Admittedly, Jefferson and Madison were not our only Founders. These two were strict constitutionalists who feared the potential strength of any government. So let’s look at another Founder’s opinion—Alexander Hamilton who historically saw it in a somewhat looser vain.
“This specification of particulars [the 18 enumerated powers of Article I, Section 8] evidently excludes all pretension to a general legislative authority, because an affirmative grant of special powers would be absurd as well as useless if a general authority was intended.” – Alexander Hamilton, Federalist 83
Hamilton uncategorically states that all congressional powers are enumerated and that the very existence of these enumerations alone makes any belief that Congress has full and general legislative power to act as it desires nonsensical. If such broad congressional power had been the original intent, the constitutionally specified powers would have been worthless. In other words, why even enumerate any powers at all if the General Welfare clause could trump them?
“No legislative act … contrary to the Constitution can be valid. To deny this would be to affirm that the deputy is greater than his principal; that the servant is above his master; that the representatives of the people are superior to the people themselves; that men acting by virtue of powers may do not only what their powers do not authorize, but what they forbid.” – Alexander Hamilton, Federalist 78
In short, Hamilton tells us that since the powers of Congress are enumerated and limit Congress to those powers, any assumed authority outside those specified that don’t have a direct relation to those explicit powers must be contrary to the Constitution and therefore — unconstitutional.
From the proverbial horses mouths to your own eyes — the all-encompassing General Welfare Clause is not as all encompassing as our current “leaders” would have us believe. In no way does that one phrase grant unlimited power to the Federal government rather it pertains only to those enumerated powers that can and ought to be applied universally and in general to the several states.
Now if you read what he quotes, he makes a pretty convincing argument that we have gotten way off course from what the writers of the constitution wanted.  There is some truth to that, but that's the nature of having people govern themselves.  Sometimes we are right on and other times we veer off course.  Not everything one opposes means we have gotten away from the "original intent" of the constitution.  Nor do quotes from these old timers always lend support to our way of thinking.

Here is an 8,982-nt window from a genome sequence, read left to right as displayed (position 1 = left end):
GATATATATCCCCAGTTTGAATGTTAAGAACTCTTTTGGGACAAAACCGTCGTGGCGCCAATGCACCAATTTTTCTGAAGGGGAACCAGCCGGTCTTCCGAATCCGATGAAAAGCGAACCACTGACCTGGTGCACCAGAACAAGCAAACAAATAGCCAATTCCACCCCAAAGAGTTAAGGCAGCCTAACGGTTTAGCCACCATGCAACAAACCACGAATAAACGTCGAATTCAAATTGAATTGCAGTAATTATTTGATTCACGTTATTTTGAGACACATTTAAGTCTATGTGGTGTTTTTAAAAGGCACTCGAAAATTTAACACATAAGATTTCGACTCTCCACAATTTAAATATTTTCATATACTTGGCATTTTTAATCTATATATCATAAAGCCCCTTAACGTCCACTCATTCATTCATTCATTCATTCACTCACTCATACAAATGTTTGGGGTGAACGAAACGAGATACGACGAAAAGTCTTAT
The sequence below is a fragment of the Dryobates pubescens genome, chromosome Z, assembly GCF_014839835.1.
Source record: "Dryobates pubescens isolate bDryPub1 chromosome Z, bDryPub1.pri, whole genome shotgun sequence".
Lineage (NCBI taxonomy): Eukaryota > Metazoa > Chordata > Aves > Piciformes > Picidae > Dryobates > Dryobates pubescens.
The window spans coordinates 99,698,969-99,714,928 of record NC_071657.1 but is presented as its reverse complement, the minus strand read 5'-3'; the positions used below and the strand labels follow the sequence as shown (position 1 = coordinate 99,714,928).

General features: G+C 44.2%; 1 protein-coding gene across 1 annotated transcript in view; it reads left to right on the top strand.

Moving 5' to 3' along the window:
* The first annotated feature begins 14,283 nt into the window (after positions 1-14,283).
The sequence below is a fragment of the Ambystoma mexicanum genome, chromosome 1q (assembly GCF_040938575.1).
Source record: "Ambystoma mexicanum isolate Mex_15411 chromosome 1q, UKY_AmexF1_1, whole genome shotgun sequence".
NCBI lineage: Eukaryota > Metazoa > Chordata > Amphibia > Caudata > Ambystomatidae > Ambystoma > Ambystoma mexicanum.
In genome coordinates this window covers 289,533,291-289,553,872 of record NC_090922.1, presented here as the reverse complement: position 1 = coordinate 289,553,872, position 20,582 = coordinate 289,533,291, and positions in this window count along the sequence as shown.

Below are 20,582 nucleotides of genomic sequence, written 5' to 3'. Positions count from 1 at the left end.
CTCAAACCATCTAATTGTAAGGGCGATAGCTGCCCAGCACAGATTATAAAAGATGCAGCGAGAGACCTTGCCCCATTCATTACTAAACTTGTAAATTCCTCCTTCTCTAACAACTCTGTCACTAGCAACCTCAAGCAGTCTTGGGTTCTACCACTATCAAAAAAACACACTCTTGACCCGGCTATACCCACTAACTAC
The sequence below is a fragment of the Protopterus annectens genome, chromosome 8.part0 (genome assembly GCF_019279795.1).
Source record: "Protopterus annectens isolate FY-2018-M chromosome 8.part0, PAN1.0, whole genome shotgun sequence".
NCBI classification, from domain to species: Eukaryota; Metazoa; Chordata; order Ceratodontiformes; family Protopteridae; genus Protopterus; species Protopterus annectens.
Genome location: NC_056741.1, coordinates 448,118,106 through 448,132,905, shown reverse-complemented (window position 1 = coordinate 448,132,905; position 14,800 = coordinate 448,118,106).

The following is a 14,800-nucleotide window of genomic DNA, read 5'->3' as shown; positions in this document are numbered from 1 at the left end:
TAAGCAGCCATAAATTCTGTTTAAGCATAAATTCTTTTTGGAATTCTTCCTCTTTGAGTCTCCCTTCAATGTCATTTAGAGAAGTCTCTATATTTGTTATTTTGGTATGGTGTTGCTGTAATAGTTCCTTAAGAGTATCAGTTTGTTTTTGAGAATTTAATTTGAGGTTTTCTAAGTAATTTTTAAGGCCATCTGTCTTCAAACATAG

I have spent the last two days (and I stayed at a Holiday Inn Express) reading up on this subject.  What I have come away with is this:  If you are against something Congress does, it is either constitutional or it is not. It has nothing to do with how you interpret the meaning.  Most people opposed always shout something along the lines of:
A more reasoned argument, along the same lines, goes like this:
If the portion of the clause "to provide for the common defense" was indeed a standalone power, why would the founders then explicitly list a power "To raise and support armies"? It would be redundant. Does providing for the "common defense" exclude the raising and supporting of armies? Absolutely not. Therefore the only reasonable construction is that the power to raise and support armies is the explicit enumeration of the manner in which the general power to provide for the common defense is to be carried into effect.
What is missing from all of this is a clear understanding that the framers knew exactly what it had to say, which is why they wrote it and substantially got it approved and ratified.  The idea that somehow we veered off course with FDR's "New Deal", Medicare, Social Security, or "Obamacare" is what you may think but has nothing to do with it being constitutional.  You may think the powers are enumerated to 18 and that that the Power "provide for the common Defence and general Welfare of the United States" can't be a standalone power because it makes the other 18 redundant, but it was decided a long..long..long time ago that this view is incorrect.